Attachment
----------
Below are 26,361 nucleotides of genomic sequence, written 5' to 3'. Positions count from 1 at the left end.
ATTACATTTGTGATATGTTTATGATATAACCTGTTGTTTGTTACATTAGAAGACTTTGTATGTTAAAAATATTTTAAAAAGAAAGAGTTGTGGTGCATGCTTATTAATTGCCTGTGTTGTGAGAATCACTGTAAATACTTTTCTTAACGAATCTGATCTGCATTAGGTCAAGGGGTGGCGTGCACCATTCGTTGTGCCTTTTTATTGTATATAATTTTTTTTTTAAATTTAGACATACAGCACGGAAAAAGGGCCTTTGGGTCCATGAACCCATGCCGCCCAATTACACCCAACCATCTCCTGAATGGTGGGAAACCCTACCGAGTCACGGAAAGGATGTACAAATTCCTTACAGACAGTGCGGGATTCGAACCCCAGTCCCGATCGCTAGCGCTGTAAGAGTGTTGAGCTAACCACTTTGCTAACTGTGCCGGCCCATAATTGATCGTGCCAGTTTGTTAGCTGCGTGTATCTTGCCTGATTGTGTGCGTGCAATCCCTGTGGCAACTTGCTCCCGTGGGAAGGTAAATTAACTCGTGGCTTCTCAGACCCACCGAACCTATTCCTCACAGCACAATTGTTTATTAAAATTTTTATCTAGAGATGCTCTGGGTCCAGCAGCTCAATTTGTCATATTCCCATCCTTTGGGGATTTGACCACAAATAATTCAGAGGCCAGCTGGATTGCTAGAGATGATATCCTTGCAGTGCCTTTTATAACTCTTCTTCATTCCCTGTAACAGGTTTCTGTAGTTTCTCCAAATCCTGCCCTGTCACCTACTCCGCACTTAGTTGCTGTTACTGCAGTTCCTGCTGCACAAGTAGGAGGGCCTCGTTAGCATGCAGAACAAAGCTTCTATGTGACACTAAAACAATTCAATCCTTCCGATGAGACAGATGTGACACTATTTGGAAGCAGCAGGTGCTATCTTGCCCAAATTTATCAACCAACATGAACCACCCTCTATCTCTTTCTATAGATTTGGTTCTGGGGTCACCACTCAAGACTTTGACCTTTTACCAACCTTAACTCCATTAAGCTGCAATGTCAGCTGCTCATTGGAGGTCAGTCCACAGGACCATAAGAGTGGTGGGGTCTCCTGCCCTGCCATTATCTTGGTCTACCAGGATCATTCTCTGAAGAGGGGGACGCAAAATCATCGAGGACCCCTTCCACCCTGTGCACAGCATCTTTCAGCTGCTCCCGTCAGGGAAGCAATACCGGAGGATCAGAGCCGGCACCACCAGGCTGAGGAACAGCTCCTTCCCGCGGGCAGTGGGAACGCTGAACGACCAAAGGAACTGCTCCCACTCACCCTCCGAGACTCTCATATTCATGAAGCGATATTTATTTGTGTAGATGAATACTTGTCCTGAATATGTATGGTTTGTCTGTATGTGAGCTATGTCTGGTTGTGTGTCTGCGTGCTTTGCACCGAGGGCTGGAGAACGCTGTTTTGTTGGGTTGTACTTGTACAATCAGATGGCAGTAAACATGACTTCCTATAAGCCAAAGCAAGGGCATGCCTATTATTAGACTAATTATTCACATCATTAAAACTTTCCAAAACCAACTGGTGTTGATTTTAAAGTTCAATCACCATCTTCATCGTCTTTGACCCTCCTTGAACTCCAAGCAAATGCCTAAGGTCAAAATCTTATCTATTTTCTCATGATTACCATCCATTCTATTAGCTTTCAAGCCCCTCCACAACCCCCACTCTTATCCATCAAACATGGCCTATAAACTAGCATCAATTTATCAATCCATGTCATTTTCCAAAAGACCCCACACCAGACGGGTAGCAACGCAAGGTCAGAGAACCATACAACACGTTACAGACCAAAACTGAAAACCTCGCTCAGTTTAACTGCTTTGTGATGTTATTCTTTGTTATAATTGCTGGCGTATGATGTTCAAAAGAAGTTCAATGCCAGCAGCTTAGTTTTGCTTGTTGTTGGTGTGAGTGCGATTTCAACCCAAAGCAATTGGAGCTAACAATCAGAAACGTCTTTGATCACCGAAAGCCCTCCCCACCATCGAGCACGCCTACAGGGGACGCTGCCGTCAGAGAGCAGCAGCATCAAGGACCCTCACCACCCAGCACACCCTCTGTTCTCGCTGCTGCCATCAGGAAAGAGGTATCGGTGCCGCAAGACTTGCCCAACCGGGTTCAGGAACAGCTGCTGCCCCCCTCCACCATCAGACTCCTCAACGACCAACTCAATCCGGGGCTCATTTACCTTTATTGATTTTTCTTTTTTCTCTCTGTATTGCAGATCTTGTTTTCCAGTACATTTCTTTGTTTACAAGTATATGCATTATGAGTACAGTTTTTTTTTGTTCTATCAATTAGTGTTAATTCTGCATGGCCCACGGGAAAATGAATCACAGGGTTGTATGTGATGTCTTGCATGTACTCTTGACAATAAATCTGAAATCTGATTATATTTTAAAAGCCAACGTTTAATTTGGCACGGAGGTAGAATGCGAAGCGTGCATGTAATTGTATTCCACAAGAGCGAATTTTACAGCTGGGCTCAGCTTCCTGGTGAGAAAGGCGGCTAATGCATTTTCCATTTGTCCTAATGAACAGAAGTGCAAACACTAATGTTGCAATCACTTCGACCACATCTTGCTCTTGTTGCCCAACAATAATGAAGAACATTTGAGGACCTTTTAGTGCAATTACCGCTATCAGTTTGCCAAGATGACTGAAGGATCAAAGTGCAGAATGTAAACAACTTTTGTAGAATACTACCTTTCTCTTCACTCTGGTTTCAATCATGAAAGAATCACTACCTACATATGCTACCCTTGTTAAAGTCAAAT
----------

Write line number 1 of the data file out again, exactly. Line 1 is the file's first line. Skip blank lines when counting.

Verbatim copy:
Below are 26,361 nucleotides of genomic sequence, written 5' to 3'. Positions count from 1 at the left end.